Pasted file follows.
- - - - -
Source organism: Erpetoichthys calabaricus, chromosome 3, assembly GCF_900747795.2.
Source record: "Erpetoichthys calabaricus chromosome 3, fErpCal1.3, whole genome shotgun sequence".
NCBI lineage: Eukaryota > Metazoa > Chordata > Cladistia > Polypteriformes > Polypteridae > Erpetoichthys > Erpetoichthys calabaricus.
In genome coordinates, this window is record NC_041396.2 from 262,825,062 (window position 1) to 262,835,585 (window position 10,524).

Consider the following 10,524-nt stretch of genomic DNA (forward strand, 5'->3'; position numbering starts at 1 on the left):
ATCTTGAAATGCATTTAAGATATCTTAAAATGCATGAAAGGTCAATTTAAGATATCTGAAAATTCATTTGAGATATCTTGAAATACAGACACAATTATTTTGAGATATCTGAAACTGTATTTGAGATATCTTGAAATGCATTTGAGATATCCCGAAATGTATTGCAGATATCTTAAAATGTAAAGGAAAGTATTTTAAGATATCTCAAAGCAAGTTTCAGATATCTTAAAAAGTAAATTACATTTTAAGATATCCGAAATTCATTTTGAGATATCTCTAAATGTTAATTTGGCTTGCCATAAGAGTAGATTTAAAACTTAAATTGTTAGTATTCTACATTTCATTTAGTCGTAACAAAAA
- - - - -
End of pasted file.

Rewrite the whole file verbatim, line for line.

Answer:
Source organism: Erpetoichthys calabaricus, chromosome 3, assembly GCF_900747795.2.
Source record: "Erpetoichthys calabaricus chromosome 3, fErpCal1.3, whole genome shotgun sequence".
NCBI lineage: Eukaryota > Metazoa > Chordata > Cladistia > Polypteriformes > Polypteridae > Erpetoichthys > Erpetoichthys calabaricus.
In genome coordinates, this window is record NC_041396.2 from 262,825,062 (window position 1) to 262,835,585 (window position 10,524).

Consider the following 10,524-nt stretch of genomic DNA (forward strand, 5'->3'; position numbering starts at 1 on the left):
ATCTTGAAATGCATTTAAGATATCTTAAAATGCATGAAAGGTCAATTTAAGATATCTGAAAATTCATTTGAGATATCTTGAAATACAGACACAATTATTTTGAGATATCTGAAACTGTATTTGAGATATCTTGAAATGCATTTGAGATATCCCGAAATGTATTGCAGATATCTTAAAATGTAAAGGAAAGTATTTTAAGATATCTCAAAGCAAGTTTCAGATATCTTAAAAAGTAAATTACATTTTAAGATATCCGAAATTCATTTTGAGATATCTCTAAATGTTAATTTGGCTTGCCATAAGAGTAGATTTAAAACTTAAATTGTTAGTATTCTACATTTCATTTAGTCGTAACAAAAA